1- doxorubicin
2- cyclophosphamide
3- vincristine, paclitaxel
4- bleomycin


_______ drugs are used to manage chemotherapy induced emesis (vomiting)

-5-HT3 (serotonin) receptor blockers
-NK-1 (neurokinin) inhibitors


_______ drugs are used to prevent and treat chemotherapy induced neutropenia (from myelosuppression)



_______ drugs rescue bone marrow from MTX



(1) binds the metabolite of (2) drug- (3) - to prevent hemorrhagic cystitis

1- mesna
2- cyclophosphamide
3- acroleine


(1) drugs reduce anthracycline induced cardiotoxicity, usually from (2) drugs

1- dexrazoxane
2- doxorubicin


_______ drugs reduce renal toxicity of cisplatin



because most antineoplastic agents are (1), (2) may arise 10 or more years after curing cancer; this is the biggest problem after therapy with (3)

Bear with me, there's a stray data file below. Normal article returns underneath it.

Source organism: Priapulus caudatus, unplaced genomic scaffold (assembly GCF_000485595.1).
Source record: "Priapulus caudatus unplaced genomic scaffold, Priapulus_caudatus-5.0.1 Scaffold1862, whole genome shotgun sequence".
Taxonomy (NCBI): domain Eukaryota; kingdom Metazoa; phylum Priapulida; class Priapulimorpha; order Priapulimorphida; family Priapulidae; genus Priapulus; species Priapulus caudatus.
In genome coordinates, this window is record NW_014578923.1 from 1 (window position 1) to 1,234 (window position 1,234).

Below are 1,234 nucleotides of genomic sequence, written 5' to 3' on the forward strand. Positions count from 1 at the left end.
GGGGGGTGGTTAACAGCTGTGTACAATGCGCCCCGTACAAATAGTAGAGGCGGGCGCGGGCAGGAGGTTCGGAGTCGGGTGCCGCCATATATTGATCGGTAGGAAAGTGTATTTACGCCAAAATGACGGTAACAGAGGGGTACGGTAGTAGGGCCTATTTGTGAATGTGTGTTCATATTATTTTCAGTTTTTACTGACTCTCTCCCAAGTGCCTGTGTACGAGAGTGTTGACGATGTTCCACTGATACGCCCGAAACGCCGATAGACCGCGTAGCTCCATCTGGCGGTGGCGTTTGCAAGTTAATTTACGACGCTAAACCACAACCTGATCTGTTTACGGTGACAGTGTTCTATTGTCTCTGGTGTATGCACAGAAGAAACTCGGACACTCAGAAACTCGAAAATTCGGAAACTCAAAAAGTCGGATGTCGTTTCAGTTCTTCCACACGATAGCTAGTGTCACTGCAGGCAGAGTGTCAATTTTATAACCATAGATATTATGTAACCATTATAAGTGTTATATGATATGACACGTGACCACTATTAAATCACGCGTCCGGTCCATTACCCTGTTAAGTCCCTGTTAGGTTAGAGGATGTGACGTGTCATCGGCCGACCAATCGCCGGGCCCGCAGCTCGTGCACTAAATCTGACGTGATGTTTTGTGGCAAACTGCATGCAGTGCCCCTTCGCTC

1- mutagenic
2- neoplasms
3- alkylating agents


Antimetabolite chemotherapy drugs mostly target (1) related pathways, they are cycle-(non-/specific) affecting the (3) phase most. The three types of antimetabolites include: (4).

1- nucleotide or nuclei acid synthesis
2- cycle-specific
3- S phase (DNA replication)
4- folate analogs, purine analogs, pyrimidine analogs


The main folate analog of the antimetabolite drugs is (1), which functions to inhibit (2). This deprives the cell of folate and therefore decreases the synthesis of (3) specifically and (4) overall.

1- MTX (methotrexate)
2- dihydrofolate reductase
3- dTMP (from dUMP) and purine synthesis
4- DNA, RNA, proteins => cell death


describe the mechanism of action of MTX in detail

-inhibits dihydrofolate reductase
-catalyzes folate --> DHF and DHF --> THF
-THF (tetrahydrofolate) is methylates to Me-THF
-Me-THF is needed for thymidylate synthase to convert dUMP --> dTMP AND for adenine/guanine synthesis
-=> incomplete and disrupted DNA(/RNA) synthesis


MTX metabolism is defined as the conversion to (1) by (2) enzyme

1- polyglutamates (MTX-PGs)
2- folylpolyglutamate synthase (FPGS)


list the adverse effects on MTX

-Common: stomatitis, mucositis, myelosuppression (medium), alopecia, nausea/vomiting